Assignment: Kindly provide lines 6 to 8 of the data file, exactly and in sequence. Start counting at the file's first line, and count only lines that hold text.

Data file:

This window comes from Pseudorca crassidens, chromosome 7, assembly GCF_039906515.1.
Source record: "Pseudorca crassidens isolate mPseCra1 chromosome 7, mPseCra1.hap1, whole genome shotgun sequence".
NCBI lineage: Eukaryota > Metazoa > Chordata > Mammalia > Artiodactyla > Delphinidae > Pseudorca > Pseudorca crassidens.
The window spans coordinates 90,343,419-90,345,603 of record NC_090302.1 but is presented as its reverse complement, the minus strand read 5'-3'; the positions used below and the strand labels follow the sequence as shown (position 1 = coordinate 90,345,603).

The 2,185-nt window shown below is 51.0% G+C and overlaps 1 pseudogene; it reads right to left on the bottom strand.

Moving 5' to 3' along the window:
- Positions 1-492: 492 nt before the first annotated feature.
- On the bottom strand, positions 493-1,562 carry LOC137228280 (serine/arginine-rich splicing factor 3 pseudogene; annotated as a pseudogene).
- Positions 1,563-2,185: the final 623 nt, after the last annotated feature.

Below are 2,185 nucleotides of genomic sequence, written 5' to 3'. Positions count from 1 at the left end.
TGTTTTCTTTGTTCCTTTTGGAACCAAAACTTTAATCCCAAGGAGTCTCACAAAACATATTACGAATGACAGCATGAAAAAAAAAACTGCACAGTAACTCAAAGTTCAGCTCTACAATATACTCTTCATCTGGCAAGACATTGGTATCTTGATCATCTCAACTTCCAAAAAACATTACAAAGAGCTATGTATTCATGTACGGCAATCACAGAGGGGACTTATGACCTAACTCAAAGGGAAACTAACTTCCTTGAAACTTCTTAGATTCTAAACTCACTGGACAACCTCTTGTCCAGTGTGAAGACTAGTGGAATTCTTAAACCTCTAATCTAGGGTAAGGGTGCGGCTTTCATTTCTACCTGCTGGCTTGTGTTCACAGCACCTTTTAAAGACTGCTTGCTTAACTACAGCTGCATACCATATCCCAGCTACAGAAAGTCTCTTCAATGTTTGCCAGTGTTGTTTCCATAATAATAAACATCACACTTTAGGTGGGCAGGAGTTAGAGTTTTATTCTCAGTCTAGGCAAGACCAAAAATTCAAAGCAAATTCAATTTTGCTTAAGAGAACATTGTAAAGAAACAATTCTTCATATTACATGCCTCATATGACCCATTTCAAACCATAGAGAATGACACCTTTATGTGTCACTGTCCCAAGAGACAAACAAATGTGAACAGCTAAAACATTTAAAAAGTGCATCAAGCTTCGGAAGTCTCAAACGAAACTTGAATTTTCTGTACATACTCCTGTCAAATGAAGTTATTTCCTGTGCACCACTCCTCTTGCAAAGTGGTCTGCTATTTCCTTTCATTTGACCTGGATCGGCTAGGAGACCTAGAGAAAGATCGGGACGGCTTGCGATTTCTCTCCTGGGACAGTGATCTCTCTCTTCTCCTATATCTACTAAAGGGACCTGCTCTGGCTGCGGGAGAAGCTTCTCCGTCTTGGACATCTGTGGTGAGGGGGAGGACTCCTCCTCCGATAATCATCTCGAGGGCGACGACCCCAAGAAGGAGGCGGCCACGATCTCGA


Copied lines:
Moving 5' to 3' along the window:
- Positions 1-492: 492 nt before the first annotated feature.
- On the bottom strand, positions 493-1,562 carry LOC137228280 (serine/arginine-rich splicing factor 3 pseudogene; annotated as a pseudogene).